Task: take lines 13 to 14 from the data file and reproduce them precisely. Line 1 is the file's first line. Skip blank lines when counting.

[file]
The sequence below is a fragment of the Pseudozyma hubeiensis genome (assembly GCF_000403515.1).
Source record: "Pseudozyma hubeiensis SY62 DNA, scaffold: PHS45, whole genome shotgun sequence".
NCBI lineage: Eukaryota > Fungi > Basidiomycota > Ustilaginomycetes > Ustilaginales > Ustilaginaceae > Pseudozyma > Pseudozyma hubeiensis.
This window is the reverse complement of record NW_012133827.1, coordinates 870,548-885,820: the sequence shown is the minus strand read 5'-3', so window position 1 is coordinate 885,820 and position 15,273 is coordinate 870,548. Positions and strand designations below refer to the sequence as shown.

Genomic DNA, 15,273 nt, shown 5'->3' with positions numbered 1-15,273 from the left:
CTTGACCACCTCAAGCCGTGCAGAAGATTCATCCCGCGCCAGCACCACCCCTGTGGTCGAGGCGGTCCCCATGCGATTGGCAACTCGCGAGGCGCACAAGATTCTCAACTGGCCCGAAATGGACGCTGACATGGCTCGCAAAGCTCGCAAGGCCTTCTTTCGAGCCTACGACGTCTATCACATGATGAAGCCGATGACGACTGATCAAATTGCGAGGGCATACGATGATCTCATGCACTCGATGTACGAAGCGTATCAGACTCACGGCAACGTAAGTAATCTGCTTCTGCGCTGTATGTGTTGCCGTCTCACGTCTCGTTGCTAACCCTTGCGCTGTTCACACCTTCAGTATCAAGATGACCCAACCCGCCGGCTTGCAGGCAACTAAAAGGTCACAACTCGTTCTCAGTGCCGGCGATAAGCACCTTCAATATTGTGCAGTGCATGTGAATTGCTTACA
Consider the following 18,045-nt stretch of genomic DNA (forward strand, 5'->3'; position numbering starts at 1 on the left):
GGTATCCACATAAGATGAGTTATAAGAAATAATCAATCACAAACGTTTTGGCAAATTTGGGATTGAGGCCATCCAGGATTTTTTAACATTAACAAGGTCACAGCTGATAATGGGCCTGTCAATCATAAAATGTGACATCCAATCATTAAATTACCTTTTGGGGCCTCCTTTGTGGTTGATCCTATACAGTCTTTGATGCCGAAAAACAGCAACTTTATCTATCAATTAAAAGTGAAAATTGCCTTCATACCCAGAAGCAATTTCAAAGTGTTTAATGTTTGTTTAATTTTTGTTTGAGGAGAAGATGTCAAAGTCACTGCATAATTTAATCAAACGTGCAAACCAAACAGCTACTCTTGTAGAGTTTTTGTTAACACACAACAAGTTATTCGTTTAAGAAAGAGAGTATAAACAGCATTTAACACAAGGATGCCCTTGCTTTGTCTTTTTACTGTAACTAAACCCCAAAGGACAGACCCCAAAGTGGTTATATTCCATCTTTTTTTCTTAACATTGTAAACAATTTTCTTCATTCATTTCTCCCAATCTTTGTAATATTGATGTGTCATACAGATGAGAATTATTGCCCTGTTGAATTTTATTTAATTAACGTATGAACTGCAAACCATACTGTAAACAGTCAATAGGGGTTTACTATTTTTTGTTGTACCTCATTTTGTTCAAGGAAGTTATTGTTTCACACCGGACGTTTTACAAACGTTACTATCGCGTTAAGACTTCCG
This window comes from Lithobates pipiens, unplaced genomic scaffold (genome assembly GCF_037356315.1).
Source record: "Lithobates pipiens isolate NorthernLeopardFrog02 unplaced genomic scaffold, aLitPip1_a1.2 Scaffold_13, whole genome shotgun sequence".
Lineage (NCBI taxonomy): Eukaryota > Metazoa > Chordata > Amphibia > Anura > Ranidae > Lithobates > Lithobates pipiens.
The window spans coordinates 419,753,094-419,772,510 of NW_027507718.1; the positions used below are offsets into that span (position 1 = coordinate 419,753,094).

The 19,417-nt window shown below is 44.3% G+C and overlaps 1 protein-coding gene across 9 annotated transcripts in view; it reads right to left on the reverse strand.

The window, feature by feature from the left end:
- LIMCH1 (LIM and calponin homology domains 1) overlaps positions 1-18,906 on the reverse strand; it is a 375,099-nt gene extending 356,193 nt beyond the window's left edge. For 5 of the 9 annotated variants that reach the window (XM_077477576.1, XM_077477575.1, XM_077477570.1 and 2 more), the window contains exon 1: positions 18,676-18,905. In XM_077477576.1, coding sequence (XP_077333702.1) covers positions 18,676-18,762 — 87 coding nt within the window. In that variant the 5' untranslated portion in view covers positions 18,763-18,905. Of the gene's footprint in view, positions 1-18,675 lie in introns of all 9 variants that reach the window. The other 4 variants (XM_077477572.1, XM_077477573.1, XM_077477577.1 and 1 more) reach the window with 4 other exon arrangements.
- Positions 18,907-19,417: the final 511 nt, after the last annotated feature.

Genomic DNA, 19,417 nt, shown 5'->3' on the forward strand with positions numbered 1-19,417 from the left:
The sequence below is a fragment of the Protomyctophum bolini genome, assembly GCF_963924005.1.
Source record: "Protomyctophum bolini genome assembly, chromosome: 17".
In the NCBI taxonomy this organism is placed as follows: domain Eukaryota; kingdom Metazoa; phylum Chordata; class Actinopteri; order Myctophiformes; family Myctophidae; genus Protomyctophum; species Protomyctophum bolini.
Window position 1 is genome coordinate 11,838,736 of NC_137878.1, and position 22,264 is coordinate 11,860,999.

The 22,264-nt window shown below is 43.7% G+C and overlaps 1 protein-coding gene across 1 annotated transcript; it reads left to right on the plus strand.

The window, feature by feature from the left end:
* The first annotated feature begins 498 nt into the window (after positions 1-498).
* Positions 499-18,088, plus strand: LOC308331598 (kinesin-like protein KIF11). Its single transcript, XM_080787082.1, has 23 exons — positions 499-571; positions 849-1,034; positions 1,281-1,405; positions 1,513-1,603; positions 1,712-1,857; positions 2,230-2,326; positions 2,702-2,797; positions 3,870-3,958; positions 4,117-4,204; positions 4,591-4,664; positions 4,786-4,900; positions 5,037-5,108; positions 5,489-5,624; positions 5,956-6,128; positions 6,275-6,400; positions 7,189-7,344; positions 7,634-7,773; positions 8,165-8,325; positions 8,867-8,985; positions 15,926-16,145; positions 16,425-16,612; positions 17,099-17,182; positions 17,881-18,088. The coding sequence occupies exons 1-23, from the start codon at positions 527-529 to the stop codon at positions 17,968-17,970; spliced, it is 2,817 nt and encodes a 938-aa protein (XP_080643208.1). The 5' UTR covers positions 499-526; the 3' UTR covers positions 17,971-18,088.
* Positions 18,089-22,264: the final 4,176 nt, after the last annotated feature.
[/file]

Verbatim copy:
The 19,417-nt window shown below is 44.3% G+C and overlaps 1 protein-coding gene across 9 annotated transcripts in view; it reads right to left on the reverse strand.

The window, feature by feature from the left end: